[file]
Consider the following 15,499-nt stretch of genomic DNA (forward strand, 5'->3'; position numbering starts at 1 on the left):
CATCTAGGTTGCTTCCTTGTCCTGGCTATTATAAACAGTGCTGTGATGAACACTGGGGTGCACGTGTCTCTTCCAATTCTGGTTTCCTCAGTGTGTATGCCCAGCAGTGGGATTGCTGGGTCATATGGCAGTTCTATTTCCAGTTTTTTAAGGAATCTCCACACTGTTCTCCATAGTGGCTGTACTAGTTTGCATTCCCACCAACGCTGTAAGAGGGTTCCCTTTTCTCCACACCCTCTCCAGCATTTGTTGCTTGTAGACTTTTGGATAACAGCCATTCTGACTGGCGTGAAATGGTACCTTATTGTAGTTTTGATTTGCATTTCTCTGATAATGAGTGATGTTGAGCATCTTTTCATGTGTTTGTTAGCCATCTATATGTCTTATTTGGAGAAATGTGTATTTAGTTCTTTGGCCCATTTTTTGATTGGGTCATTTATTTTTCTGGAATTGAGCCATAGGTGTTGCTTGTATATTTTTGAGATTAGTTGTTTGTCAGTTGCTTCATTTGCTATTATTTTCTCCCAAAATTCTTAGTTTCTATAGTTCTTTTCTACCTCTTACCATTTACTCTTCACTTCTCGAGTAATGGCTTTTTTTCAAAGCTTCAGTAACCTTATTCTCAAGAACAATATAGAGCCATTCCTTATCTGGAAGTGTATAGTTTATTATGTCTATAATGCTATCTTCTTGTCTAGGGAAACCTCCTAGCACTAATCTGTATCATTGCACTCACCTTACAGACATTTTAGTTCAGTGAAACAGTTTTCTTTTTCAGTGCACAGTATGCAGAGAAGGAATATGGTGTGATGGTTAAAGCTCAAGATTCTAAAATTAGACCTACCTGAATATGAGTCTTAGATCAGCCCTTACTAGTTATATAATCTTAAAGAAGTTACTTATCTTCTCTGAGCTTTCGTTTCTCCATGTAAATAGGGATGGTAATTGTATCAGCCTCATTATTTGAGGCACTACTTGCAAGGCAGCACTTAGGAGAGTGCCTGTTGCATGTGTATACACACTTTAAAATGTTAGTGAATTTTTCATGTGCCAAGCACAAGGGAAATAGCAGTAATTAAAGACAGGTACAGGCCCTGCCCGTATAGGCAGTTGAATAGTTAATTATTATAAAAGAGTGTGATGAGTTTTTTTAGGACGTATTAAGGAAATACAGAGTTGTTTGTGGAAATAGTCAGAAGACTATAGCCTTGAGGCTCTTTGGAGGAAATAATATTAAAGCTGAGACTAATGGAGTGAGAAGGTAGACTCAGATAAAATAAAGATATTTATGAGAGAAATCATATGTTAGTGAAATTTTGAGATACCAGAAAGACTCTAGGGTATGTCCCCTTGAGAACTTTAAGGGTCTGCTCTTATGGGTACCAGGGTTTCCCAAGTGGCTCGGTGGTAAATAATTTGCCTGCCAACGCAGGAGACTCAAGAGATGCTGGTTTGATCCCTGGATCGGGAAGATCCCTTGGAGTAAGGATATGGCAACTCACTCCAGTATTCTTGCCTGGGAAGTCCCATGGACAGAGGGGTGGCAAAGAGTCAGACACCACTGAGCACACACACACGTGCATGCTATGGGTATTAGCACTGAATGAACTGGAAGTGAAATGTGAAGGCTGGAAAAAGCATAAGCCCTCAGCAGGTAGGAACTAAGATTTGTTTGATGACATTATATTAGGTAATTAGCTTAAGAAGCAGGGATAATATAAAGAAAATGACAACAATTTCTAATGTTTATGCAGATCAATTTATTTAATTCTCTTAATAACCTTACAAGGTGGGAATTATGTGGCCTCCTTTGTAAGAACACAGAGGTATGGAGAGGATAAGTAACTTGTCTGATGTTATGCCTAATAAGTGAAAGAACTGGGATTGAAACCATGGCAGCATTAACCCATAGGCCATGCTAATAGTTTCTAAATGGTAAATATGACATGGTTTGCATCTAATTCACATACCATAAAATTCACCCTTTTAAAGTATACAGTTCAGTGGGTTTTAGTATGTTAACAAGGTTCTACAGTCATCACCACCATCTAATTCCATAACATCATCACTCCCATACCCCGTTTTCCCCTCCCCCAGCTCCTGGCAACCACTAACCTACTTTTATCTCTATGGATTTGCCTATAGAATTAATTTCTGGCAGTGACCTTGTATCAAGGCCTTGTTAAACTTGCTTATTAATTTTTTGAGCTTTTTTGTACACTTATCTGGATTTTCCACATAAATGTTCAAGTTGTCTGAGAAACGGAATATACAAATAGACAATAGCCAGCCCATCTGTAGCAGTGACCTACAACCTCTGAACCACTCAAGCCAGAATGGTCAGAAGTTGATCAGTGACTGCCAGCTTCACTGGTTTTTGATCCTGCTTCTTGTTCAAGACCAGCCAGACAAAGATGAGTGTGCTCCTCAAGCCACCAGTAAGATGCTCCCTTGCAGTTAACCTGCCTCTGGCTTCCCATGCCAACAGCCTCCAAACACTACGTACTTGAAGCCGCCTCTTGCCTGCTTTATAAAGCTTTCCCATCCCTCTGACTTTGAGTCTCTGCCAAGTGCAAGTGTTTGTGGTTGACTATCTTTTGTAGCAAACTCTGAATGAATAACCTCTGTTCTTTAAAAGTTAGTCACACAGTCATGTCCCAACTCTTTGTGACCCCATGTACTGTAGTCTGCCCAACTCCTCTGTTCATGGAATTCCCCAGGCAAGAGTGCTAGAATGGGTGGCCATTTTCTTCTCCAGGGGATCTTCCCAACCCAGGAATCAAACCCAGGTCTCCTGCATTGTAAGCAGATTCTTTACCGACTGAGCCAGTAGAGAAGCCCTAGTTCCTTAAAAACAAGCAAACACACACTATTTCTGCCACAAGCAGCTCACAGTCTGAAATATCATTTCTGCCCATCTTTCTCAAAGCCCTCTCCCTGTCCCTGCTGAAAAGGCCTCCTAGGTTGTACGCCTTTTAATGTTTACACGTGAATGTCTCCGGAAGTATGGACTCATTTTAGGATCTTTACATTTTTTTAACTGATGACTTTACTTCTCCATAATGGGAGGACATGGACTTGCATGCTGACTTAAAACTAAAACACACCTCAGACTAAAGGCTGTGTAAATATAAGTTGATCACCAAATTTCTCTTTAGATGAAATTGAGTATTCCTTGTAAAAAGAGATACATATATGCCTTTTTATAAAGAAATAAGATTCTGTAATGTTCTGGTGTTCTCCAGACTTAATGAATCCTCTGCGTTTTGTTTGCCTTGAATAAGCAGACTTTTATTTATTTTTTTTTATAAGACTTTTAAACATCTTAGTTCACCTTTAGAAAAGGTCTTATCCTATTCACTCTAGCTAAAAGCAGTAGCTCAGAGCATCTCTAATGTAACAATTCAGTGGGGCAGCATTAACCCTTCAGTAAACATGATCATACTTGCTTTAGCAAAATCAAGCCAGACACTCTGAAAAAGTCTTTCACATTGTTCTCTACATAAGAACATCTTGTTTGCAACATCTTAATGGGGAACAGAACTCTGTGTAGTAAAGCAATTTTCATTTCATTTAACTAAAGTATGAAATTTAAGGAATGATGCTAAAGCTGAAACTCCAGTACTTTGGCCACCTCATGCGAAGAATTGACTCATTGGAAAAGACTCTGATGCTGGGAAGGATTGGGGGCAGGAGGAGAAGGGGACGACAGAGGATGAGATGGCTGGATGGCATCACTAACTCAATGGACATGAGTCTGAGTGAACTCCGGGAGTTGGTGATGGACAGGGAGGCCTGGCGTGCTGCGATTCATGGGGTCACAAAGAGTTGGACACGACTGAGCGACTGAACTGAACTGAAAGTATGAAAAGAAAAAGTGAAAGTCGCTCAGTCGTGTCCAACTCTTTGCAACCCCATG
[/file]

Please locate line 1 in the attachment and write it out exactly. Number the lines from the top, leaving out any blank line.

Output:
Consider the following 15,499-nt stretch of genomic DNA (forward strand, 5'->3'; position numbering starts at 1 on the left):